Bratz And Books: Why I Have To Be Sexy

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Serrette, Sierra
Bratz and Books; Why I Have to be Sexy
As a child into my pre-teen years, I was actively trying to emulate an older and more beautiful look. With blonde hair that was always frizzy, crooked teeth, and full lips, I consistently felt undesirable. I felt incredibly uncomfortable in my skin and desperately wanted everyone to consider me as pretty. I always felt like the friend that was pretty by association, but never deserving of true attention from the male gaze. I remember being influenced by two very specific things in my childhood that helped influence the understanding of my role as a woman; Bratz dolls and the book: “Angus, Thongs, and Full-Frontal Snogging.” Bratz dolls were the epitome of cool back in 2001 when they …show more content…

My best friend Sarah and I would spend hours playing with them, the Bratz would go to the club, get their nails done, go on dates, and get yelled at by their Barbie mothers. Sometimes we would pretend to be the dolls, I was always Cloe (light skin and blonde hair) and she was always Jade (light skin and dark brown hair). Going through my dress up box, we would shorten skirts and tuck shirts in to make crop tops. Recreating those looks, we would play pretend, and imagine ourselves on dates. Sarah and I played this game for years until we finally stopped playing with dolls. While we stopped playing with dolls, the impact of playing with them …show more content…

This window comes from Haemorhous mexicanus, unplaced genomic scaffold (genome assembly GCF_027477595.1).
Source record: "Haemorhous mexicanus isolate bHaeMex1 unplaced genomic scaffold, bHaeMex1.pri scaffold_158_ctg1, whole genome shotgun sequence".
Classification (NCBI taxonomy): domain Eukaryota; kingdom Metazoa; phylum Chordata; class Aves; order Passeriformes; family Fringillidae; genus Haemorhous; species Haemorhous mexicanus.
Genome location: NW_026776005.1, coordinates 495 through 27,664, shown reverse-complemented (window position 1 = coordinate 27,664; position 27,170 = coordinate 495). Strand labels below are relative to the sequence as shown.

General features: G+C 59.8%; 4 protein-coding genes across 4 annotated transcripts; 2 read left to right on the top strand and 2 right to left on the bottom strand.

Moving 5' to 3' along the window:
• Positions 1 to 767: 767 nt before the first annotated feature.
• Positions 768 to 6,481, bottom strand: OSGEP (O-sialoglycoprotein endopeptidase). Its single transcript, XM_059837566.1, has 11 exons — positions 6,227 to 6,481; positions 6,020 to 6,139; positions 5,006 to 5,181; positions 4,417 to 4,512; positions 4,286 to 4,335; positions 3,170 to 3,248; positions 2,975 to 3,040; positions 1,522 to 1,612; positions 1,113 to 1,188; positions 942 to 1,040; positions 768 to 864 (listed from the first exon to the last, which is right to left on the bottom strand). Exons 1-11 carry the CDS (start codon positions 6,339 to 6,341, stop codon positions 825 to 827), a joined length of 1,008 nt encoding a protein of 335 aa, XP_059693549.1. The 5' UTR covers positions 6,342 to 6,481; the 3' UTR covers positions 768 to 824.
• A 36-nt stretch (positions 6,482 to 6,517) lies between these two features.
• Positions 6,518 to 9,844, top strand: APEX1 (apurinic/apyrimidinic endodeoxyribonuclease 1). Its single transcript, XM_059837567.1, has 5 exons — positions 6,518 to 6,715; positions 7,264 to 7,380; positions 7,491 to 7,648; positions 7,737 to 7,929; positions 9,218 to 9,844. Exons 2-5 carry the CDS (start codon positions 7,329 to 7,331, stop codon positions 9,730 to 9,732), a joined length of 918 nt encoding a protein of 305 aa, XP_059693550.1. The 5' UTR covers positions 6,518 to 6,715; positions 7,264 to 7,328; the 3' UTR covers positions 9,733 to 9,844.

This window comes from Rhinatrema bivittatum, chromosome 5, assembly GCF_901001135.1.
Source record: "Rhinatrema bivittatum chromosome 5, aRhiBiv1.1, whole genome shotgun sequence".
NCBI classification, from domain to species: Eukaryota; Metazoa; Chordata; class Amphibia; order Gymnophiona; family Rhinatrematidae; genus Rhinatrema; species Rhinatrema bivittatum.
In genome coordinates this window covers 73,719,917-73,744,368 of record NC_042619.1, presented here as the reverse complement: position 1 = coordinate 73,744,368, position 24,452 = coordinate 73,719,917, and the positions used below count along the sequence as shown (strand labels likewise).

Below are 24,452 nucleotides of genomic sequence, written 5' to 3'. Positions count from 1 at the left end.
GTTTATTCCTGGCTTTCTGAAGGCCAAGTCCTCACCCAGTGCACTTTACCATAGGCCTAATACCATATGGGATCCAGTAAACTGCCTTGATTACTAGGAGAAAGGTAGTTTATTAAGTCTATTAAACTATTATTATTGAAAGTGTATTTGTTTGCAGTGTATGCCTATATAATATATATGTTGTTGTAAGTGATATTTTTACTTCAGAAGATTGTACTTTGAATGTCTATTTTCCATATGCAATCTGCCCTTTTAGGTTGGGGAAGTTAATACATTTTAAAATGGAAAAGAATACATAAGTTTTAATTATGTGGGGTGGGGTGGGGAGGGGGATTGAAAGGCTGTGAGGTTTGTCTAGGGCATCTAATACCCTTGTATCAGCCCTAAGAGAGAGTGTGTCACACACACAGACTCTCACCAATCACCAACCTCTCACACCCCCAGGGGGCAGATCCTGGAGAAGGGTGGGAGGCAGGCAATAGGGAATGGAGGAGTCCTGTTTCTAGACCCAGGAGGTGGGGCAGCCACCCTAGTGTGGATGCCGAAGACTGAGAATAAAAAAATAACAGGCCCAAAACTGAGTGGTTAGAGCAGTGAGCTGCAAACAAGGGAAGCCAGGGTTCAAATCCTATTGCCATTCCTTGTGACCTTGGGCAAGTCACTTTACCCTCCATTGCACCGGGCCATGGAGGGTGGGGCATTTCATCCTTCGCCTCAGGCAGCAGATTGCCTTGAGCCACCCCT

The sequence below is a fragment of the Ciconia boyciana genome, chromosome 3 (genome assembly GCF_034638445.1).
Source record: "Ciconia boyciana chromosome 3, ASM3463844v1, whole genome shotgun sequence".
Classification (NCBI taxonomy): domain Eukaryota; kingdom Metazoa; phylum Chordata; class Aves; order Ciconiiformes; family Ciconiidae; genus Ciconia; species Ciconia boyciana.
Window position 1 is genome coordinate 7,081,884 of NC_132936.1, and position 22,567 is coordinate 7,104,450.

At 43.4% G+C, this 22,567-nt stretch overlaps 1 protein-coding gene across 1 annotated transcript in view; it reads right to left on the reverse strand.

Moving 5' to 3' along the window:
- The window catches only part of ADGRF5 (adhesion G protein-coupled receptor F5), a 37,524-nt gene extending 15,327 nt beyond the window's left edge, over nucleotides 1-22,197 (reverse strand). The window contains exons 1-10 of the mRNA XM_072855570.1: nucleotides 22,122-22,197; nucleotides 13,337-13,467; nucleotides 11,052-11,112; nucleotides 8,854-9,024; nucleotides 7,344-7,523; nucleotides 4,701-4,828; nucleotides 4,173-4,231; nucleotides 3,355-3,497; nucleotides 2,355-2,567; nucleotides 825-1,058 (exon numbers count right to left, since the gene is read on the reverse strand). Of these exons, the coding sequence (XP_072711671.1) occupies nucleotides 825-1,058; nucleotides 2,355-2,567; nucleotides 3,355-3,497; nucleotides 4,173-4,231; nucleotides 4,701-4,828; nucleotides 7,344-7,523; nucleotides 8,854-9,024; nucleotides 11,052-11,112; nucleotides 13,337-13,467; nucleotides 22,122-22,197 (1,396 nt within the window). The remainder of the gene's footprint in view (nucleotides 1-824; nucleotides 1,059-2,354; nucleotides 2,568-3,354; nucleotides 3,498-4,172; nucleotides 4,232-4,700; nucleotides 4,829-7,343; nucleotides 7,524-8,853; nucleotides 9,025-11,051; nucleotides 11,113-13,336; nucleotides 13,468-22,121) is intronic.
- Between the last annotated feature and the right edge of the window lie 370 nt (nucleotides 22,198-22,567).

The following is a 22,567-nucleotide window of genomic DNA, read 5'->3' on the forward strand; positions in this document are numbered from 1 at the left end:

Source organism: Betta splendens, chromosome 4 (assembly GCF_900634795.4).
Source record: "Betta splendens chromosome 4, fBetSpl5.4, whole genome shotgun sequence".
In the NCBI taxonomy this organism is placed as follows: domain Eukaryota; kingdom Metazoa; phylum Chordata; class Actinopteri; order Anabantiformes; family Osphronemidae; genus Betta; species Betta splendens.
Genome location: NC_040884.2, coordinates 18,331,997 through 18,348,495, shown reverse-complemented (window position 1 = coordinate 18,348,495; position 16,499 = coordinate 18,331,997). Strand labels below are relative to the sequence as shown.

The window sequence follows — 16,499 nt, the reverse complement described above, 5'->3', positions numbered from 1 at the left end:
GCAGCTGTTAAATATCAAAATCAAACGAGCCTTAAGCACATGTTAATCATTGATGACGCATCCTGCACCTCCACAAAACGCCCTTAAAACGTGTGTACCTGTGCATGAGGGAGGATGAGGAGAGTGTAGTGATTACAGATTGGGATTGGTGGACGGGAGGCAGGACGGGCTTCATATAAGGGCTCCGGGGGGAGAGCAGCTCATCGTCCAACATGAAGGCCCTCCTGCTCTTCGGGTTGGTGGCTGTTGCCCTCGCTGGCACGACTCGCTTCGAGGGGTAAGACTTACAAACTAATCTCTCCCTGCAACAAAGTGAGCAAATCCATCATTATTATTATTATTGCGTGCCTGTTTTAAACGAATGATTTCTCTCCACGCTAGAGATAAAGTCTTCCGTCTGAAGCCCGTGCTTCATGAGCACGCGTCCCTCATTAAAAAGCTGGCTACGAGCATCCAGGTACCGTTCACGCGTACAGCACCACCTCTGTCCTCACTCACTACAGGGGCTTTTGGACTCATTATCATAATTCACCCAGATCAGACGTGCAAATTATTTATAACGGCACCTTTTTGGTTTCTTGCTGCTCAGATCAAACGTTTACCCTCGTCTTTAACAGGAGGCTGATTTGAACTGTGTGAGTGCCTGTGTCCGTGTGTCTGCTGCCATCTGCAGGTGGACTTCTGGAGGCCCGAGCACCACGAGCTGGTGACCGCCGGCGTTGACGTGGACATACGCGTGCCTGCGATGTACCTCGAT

This reaffirmation came from a book “Angus, Thongs, and Full-Frontal Snogging” written by Louise Rennison. While the book came out in 1999, it circulated around my middle school about eight years later. It received movie rights a year after we all read the book, because it had gained so much popularity. The book explores the idea of getting a guy to like you, as told by Georgia Nicholson, a relatable teenage character who feels uncomfortable in her body. I related to Georgia, that while I was pretty, I wasn’t pretty enough to get a boy to like me. This book specifically enforced the idea that to be a woman, was to be beautiful, but it also introduced a secondary element. As a woman, my beauty needed to be valued by men, and this book’s focus drove that concept home for

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